However, it is the color displayed on http://www.international-klein-blue.com/, so I guess the Web rendition of IKB is #002FA7. This is very far from the color specified by French artist Yves Klein (28 April 1928 - 6 June 1962). I once was in a room full of his paintings at the Kunsthaus in Zürich, and the effect was stunning. One trick was that these painting are correctly displayed by hanging them projecting out slightly from the wall, so that the canvasses appear to be suspended in space.
The ultramarine IKB paint is applied on the canvas with thick, highly textured strokes. Take the time to sit on a bench in front of a solid IKB painting, and the painting will hit you. The chromaticness is as high as it can get, and the few S-cones in your retina are contribuing to your visual system as they never have before. It will teach you, what the "deep" in "deep blue" means.
Klein started using IKB in 1958 and between 1960 and 1961 he created 15 monochrome IKB paintings. He developed IKB with chemists to achieve paint with the same chroma as dry pigment. This is done by suspending the pigment in a clear resin, and it allowed him to obtain the first patent (actually, just an enveloppe Soleau) for a color. As far as I know, IKB was never produced commercially.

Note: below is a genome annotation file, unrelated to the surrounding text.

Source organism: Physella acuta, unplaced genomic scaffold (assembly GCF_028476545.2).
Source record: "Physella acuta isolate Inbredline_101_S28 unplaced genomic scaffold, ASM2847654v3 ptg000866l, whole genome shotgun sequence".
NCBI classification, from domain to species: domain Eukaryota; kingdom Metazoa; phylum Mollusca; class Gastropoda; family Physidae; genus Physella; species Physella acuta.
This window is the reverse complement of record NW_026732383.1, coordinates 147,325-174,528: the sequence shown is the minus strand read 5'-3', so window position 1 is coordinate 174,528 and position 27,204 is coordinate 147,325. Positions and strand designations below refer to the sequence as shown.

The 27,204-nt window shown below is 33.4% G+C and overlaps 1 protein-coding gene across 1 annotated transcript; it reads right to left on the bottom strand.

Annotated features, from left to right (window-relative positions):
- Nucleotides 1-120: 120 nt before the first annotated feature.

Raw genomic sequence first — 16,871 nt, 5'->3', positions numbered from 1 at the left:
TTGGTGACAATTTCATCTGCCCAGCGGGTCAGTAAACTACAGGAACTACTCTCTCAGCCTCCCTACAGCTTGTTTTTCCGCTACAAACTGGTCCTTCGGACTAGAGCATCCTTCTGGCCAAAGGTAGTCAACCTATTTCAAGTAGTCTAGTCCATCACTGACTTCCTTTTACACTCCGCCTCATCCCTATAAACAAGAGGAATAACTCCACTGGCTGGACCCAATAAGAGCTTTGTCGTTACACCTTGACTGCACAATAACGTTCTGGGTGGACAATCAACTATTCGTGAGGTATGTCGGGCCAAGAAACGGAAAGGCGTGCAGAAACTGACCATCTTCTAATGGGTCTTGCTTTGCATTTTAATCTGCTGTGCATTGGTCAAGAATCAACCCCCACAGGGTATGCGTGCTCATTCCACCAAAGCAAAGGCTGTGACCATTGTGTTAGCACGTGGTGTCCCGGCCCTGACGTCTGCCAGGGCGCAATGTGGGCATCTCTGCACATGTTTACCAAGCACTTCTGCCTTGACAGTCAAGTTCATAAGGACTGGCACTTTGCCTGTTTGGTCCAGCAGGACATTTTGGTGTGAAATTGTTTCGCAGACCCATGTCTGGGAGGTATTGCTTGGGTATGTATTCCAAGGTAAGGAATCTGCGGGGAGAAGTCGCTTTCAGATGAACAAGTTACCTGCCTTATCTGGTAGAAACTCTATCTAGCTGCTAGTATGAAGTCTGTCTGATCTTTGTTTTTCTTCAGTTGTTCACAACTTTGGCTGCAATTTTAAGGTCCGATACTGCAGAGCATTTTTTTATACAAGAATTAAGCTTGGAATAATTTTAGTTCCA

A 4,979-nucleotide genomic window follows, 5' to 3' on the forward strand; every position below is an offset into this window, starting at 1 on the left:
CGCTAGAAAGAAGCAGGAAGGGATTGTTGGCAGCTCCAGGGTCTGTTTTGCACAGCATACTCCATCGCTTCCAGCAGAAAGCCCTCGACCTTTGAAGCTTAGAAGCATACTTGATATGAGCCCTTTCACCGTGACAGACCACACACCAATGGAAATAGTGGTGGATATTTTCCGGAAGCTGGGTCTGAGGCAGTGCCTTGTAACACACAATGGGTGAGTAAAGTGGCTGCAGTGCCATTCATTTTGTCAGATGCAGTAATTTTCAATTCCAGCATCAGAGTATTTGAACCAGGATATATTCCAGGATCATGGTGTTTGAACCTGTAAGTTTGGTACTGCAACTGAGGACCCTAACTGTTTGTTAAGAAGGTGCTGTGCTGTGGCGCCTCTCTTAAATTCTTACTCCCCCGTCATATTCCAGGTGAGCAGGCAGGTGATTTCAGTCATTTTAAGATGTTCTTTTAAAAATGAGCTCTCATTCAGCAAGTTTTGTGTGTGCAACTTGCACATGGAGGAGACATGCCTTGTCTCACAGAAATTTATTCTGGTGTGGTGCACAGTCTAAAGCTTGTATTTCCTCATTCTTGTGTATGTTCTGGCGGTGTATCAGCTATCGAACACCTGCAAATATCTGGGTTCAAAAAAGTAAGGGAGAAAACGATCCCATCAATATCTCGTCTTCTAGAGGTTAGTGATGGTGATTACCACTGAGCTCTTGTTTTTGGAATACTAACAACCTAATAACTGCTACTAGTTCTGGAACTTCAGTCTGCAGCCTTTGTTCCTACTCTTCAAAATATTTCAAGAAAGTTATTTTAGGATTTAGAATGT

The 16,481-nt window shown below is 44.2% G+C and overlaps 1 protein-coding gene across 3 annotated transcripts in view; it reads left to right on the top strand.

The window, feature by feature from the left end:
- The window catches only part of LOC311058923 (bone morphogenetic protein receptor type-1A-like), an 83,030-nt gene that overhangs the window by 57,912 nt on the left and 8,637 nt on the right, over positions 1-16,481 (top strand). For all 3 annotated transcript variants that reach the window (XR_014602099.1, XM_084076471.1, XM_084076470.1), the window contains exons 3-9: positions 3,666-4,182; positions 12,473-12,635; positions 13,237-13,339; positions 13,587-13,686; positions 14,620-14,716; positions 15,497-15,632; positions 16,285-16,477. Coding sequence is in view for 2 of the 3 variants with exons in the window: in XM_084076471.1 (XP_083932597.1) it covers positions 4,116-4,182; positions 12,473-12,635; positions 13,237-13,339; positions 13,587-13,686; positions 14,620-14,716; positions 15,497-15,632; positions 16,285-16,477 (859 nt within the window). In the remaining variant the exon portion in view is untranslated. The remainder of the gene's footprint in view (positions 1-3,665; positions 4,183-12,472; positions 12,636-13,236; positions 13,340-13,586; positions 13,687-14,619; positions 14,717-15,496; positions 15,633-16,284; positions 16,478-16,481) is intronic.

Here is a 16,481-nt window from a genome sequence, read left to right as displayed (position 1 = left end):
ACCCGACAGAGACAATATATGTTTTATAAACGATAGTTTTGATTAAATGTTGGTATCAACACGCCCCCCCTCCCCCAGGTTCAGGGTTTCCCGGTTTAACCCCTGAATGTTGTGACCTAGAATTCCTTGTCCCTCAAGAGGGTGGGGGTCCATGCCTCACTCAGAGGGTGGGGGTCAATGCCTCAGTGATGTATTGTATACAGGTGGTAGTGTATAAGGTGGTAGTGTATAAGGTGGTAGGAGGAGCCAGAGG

Speaking of commerce, there is an interesting story about the first exhibition at the galleria Apollinaire in Milano. The eleven canvasses, although identical, were not appreciated equally by the public — they were sold for different prices. Klein concluded that each painting, as well as its material reality, was impregnated with an immaterial quality that made it distinct from the others.
And now I already see Nathan planning his next post, where he will not ask you to name colors, but to price them…